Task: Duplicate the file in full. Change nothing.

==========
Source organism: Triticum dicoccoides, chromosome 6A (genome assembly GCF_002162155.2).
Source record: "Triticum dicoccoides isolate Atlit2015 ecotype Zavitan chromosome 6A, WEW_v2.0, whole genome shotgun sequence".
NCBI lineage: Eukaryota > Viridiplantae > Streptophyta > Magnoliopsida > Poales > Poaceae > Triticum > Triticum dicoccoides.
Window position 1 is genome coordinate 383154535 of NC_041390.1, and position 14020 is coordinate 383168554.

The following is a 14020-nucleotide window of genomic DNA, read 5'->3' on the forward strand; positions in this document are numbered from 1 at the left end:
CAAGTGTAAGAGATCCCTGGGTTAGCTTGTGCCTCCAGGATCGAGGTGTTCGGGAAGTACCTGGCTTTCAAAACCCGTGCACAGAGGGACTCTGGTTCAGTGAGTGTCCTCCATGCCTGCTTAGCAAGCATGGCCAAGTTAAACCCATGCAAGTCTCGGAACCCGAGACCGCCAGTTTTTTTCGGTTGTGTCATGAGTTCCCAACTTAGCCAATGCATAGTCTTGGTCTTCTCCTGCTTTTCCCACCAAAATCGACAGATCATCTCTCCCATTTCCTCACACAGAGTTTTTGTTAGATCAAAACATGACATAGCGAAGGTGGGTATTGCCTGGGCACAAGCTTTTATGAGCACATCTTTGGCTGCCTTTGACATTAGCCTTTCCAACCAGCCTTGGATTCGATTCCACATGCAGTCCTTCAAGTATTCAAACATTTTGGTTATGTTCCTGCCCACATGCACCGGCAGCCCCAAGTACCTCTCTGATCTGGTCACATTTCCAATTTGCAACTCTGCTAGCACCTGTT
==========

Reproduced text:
Source organism: Triticum dicoccoides, chromosome 6A (genome assembly GCF_002162155.2).
Source record: "Triticum dicoccoides isolate Atlit2015 ecotype Zavitan chromosome 6A, WEW_v2.0, whole genome shotgun sequence".
NCBI lineage: Eukaryota > Viridiplantae > Streptophyta > Magnoliopsida > Poales > Poaceae > Triticum > Triticum dicoccoides.
Window position 1 is genome coordinate 383154535 of NC_041390.1, and position 14020 is coordinate 383168554.

The following is a 14020-nucleotide window of genomic DNA, read 5'->3' on the forward strand; positions in this document are numbered from 1 at the left end:
CAAGTGTAAGAGATCCCTGGGTTAGCTTGTGCCTCCAGGATCGAGGTGTTCGGGAAGTACCTGGCTTTCAAAACCCGTGCACAGAGGGACTCTGGTTCAGTGAGTGTCCTCCATGCCTGCTTAGCAAGCATGGCCAAGTTAAACCCATGCAAGTCTCGGAACCCGAGACCGCCAGTTTTTTTCGGTTGTGTCATGAGTTCCCAACTTAGCCAATGCATAGTCTTGGTCTTCTCCTGCTTTTCCCACCAAAATCGACAGATCATCTCTCCCATTTCCTCACACAGAGTTTTTGTTAGATCAAAACATGACATAGCGAAGGTGGGTATTGCCTGGGCACAAGCTTTTATGAGCACATCTTTGGCTGCCTTTGACATTAGCCTTTCCAACCAGCCTTGGATTCGATTCCACATGCAGTCCTTCAAGTATTCAAACATTTTGGTTATGTTCCTGCCCACATGCACCGGCAGCCCCAAGTACCTCTCTGATCTGGTCACATTTCCAATTTGCAACTCTGCTAGCACCTGTT